Conference Coverage

Expert calls for paradigm shift in lab monitoring of some dermatology drugs



From time to time, Joslyn Kirby, MD, asks other physicians about their experience with certain medications used in dermatology, especially when something new hits the market.

“Sometimes I get an answer like, ‘The last time I used that medicine, my patient needed a liver transplant,’ ” Dr. Kirby, associate professor of dermatology, Penn State University, Hershey, said during the Orlando Dermatology Aesthetic and Clinical Conference. “It’s typically a story of something rare, uncommon, and awful. The challenge with an anecdote is that for all its power, it has a lower level of evidence. But it sticks with us and influences us more than a better level of evidence because it’s a situation and a story that we might relate to.”

Dr. Joslyn Kirby, associate professor of dermatology at Penn State College of Medicine, Hershey

Dr. Joslyn Kirby

Dr. Kirby said that when she thinks about managing side effects from drugs used in dermatology, it usually relates to something common and low-risk such as sore, dry skin with isotretinoin use. In contrast, if there is an uncommon but serious side effect, then mitigation rather than management is key. “I want to mitigate the risk – meaning warn my patient about it or be careful about how I select my patients when it is a serious side effect that happens infrequently,” she said. “The worst combination is a frequent and severe side effect. That is something we should avoid, for sure.”


But another aspect of prescribing a new drug for patients can be less clear-cut, Dr. Kirby continued, such as the rationale for routine lab monitoring. She began by discussing one of her male patients with moderate to severe acne. After he failed oral antibiotics and topical retinoids, she recommended isotretinoin, which carries a risk of hypertriglyceridemia-associated pancreatitis. “Early in my career, I was getting a lot of monthly labs in patients on this drug that were totally normal and not influencing my practice,” Dr. Kirby recalled. “We’ve seen studies coming out on isotretinoin lab monitoring, showing us that we can keep our patients safe and that we really don’t need to be checking labs as often, because lab changes are infrequent.”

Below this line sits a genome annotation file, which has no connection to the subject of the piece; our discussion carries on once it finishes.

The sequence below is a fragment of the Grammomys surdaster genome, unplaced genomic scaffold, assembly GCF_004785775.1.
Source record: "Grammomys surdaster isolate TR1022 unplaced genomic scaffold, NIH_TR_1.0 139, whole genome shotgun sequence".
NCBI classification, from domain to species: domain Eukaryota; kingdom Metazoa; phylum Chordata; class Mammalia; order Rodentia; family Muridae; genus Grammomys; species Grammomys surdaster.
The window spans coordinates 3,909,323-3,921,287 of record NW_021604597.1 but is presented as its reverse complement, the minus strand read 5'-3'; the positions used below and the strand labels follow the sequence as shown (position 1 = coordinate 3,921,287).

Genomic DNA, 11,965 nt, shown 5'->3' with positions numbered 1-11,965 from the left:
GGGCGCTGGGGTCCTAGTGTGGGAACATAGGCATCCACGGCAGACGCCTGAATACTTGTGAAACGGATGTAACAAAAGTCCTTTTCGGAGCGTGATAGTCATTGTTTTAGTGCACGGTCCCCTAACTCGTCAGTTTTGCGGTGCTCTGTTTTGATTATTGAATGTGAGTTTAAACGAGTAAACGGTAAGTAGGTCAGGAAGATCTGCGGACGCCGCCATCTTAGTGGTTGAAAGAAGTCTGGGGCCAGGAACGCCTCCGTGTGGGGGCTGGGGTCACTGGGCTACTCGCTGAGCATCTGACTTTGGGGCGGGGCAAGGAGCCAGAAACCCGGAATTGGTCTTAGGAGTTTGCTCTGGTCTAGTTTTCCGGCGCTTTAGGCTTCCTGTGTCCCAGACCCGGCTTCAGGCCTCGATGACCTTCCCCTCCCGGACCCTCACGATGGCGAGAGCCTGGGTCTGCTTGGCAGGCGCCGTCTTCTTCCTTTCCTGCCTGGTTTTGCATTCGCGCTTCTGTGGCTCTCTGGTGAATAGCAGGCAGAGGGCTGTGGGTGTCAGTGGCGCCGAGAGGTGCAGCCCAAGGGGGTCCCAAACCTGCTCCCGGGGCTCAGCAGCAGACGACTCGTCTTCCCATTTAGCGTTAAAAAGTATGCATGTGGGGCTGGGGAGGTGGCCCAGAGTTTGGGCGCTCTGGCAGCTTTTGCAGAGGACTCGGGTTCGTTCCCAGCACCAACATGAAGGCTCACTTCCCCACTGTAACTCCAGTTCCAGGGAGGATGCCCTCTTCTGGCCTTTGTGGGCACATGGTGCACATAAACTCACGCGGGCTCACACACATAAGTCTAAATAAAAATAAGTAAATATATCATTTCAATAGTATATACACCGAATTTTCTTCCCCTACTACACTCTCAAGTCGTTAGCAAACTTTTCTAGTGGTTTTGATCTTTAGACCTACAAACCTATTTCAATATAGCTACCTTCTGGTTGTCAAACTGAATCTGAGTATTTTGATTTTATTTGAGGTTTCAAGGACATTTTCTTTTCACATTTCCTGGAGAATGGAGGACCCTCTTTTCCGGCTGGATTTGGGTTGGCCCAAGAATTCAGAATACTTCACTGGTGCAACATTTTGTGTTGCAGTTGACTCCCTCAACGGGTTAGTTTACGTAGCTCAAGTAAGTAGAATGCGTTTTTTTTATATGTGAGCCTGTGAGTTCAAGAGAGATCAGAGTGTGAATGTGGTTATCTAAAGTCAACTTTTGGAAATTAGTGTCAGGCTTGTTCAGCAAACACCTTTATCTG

In one of those studies, researchers evaluated 1,863 patients treated with isotretinoin for acne between Jan. 1, 2008, and June 30, 2017 (J Am Acad Dermatol. 2020 Jan;82[1]:72-9).Over time, fewer than 1% of patients screened developed grade 3 or greater triglyceride testing abnormalities, while fewer than 0.5% developed liver function testing (LFT) abnormalities. Authors of a separate systematic review concluded that for patients on isotretinoin therapy without elevated baseline triglycerides, or risk thereof, monitoring triglycerides is of little value (Br J Dermatol. 2017 Oct;177[4]:960-6). Of the 25 patients in the analysis who developed pancreatitis on isotretinoin, only 3 had elevated triglycerides at baseline.

“I was taught that I need to check triglycerides frequently due to the risk of pancreatitis developing with isotretinoin use,” Dr. Kirby said. “Lipid changes on therapy are expected, but they tend to peak early, meaning the first 3 months of treatment when we’re ramping up from a starting dose to a maintenance dose. It’s rare for somebody to be a late bloomer, meaning that they have totally normal labs in the first 3 months and then suddenly develop an abnormality. People are either going to demonstrate an abnormality early or not have one at all.”

When Dr. Kirby starts patients on isotretinoin, she orders baseline LFTs and a lipid panel and repeats them 60 days later. “If everything is fine or only mildly high, we don’t do more testing, only a review of systems,” she said. “This is valuable to our patients because fear of needles and fainting peak during adolescence.”


Next Article: